Poster Presentation 6th Australian Health and Medical Research Congress 2012

Transcriptional and protein markers for predicting radiotherapy response in prostate cancer. (#377)

Arabella Young 1 2 , Kate H Brettingham-Moore 1 2
  1. School of Medicine, University of Tasmania, Hobart, Tasmania, Australia
  2. Menzies Research Institute, Hobart, TAS, Australia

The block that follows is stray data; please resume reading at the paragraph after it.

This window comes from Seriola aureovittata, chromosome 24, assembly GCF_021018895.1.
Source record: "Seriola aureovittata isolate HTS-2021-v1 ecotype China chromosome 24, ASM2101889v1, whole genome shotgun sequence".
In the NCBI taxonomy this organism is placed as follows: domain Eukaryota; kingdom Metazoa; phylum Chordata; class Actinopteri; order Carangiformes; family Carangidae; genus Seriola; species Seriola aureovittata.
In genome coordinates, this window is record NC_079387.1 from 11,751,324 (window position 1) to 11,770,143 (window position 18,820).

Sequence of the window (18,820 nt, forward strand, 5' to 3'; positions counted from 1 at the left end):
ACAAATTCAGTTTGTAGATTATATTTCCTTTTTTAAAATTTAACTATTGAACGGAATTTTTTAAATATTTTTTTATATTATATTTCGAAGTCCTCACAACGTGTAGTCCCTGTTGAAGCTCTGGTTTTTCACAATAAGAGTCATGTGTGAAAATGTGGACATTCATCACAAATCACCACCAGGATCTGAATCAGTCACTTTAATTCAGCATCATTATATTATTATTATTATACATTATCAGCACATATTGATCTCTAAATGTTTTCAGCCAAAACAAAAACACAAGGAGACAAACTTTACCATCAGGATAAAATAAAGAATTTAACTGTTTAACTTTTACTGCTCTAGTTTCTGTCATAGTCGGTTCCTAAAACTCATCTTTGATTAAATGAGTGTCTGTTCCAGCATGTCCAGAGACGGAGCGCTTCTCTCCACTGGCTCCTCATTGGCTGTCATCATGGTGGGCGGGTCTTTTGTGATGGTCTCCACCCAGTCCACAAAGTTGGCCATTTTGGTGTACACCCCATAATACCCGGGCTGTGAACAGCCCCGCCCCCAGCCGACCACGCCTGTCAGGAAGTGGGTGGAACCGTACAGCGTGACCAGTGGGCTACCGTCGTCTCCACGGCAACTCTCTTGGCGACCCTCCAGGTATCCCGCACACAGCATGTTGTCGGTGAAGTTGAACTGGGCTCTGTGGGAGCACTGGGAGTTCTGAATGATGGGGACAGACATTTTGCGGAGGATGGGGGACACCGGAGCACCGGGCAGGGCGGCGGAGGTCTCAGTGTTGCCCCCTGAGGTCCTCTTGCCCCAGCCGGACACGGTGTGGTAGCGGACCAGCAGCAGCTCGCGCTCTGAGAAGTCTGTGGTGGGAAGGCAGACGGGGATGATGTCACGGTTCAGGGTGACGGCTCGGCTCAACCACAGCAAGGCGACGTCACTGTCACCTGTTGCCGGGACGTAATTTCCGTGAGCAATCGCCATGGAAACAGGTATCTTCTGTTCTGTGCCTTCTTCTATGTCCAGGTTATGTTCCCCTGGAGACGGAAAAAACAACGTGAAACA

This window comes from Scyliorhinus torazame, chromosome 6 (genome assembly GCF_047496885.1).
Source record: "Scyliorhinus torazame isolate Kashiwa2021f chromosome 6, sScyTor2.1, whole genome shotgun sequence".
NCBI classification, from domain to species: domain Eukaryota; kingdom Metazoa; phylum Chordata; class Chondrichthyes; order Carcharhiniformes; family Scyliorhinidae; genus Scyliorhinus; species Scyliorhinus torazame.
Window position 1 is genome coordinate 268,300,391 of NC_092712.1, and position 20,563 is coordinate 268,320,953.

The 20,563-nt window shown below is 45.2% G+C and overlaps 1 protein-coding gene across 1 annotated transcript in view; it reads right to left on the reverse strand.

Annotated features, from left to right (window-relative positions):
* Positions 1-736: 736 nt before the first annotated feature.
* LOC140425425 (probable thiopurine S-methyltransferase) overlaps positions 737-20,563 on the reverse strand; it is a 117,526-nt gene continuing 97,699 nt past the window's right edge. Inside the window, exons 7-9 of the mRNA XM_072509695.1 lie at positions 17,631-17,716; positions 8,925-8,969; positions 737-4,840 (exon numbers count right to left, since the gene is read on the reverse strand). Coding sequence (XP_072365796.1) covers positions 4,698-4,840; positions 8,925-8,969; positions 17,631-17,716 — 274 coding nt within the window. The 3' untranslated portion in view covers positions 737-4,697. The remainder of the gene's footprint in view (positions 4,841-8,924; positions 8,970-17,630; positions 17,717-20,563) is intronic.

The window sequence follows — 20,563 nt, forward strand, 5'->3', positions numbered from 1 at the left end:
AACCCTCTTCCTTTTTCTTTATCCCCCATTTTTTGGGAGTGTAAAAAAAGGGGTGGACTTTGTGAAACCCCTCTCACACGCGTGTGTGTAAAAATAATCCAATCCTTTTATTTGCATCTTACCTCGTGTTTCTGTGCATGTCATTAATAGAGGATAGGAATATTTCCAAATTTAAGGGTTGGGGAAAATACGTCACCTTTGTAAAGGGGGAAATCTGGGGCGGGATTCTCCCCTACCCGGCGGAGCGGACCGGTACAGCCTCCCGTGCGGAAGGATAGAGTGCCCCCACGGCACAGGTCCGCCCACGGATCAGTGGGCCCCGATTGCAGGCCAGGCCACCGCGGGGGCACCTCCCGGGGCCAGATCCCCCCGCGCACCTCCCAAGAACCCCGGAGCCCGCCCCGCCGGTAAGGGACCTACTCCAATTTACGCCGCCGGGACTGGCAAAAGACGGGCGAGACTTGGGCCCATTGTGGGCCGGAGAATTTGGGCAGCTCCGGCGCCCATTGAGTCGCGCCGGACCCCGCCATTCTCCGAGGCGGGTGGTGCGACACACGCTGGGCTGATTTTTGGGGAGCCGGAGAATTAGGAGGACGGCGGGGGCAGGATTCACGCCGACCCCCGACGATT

It is evident that for a significant proportion of prostate cancer patients radiotherapy provides no survival benefit, instead exposing patients to risk of associated side-effects. Biomarker identification to differentiate radiosensitive and resistant tumour subtypes will ultimately lead to improved treatment response and survival benefit for patients. Both a candidate gene approach and unbiased screen were utilised to search for biomarkers of radiotherapy response in prostate cancer cell lines. NF-κB family members (RelA, RelB, c-Rel, NF-κB1 and NF-κB2) make ideal candidate biomarkers for predicting response due to their integral role in inflammation and apoptosis. Characterisation of NF-κB gene and protein expression profiles, performed using quantitative PCR and immunoblotting, was compared to cell survival, to assess potential contribution to radiotherapy resistance. No significant difference in NF-κB gene expression was apparent between cell lines of differing levels of radioresponsiveness. Certain cell lines demonstrated basal activation of various NF-κB proteins but this also did not correlate with response. However, radioresistant PC-3 cells substantially increased RelB nuclear translocation six hours post-irradiation, not evident in more sensitive cell lines. This indicates this family member may aid cell survival following radiotherapy. RNA-seq analysis of transcriptional variation between radioresistant and sensitive prostate cancer cell lines revealed differential gene expression in DNA repair and replication, apoptosis and cell-cycle progression. Radioresistant PC-3 cells upregulated activation of DNA repair pathways, in contrast, the sensitive cell line, LNCaP, downregulated expression of this pathway. Radioresistance was also associated with a greater number of gene expression changes indicating radiosensitivity and cell death may be a more passive process requiring fewer expression alterations. This suggests post-radiotherapy cell survival is triggered by a tumour’s ability to actively repair DNA damage enabling avoidance of apoptosis. In addition, genes identified in these DNA repair pathways may prove to be valuable predictive biomarkers of response and targets for sensitisation.